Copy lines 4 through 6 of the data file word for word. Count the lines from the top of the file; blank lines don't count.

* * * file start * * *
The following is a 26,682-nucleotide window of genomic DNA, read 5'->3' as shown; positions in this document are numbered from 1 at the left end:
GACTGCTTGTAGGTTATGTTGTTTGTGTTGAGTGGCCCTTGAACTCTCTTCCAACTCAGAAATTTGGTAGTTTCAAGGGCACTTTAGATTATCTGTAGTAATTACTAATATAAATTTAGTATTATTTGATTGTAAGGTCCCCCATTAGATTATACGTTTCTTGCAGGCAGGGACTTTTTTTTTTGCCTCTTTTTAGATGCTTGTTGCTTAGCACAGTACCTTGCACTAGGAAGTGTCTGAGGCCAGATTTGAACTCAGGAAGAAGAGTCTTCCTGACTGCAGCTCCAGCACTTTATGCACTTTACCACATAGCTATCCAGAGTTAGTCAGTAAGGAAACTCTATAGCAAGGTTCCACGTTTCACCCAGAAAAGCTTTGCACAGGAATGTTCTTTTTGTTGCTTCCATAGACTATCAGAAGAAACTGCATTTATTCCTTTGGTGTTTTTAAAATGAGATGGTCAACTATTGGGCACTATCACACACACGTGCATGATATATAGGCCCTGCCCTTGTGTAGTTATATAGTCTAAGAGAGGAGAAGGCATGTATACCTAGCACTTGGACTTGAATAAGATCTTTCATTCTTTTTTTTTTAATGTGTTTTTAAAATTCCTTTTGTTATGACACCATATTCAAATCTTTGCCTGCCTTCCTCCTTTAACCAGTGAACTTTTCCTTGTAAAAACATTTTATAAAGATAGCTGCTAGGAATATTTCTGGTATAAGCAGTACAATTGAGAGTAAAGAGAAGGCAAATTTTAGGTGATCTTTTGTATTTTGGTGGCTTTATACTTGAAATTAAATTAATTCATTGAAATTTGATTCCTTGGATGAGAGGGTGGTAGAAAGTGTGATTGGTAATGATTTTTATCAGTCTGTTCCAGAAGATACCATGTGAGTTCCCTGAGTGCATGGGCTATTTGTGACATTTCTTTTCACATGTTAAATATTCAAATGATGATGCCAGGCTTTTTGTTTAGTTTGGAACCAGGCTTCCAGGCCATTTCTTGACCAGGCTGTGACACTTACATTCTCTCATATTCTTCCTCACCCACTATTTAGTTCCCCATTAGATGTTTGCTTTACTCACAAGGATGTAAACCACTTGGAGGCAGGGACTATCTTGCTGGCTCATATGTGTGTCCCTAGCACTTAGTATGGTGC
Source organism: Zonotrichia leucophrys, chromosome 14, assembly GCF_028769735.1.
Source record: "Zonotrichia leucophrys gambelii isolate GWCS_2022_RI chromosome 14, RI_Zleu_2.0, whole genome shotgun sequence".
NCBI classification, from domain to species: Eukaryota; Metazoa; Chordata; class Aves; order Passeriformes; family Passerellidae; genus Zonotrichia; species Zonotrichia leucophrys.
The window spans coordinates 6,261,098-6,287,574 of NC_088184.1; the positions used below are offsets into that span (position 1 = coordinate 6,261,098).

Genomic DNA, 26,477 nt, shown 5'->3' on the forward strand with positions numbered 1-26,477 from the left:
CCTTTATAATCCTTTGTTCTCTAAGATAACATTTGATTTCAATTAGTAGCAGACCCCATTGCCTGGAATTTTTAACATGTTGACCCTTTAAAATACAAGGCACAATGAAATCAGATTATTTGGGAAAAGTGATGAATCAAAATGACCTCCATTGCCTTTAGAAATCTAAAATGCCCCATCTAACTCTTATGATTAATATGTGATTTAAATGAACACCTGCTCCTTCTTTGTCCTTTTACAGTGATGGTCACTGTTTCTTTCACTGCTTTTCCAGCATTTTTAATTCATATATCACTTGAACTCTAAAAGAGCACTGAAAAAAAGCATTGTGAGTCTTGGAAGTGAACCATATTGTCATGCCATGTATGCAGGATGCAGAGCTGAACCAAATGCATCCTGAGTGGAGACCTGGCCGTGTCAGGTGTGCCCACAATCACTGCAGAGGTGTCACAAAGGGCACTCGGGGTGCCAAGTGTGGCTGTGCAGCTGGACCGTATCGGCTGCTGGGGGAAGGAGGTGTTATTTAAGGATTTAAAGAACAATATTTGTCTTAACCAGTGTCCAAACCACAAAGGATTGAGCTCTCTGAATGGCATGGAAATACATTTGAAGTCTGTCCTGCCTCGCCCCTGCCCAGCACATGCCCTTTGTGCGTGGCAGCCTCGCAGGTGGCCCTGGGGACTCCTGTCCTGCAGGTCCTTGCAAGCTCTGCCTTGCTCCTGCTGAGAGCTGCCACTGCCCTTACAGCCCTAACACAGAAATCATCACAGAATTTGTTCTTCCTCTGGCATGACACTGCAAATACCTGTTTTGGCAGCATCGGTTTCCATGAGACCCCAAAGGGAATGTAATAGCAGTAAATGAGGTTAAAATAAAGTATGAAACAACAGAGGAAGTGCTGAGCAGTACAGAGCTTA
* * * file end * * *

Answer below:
Source record: "Zonotrichia leucophrys gambelii isolate GWCS_2022_RI chromosome 14, RI_Zleu_2.0, whole genome shotgun sequence".
NCBI classification, from domain to species: Eukaryota; Metazoa; Chordata; class Aves; order Passeriformes; family Passerellidae; genus Zonotrichia; species Zonotrichia leucophrys.
The window spans coordinates 6,261,098-6,287,574 of NC_088184.1; the positions used below are offsets into that span (position 1 = coordinate 6,261,098).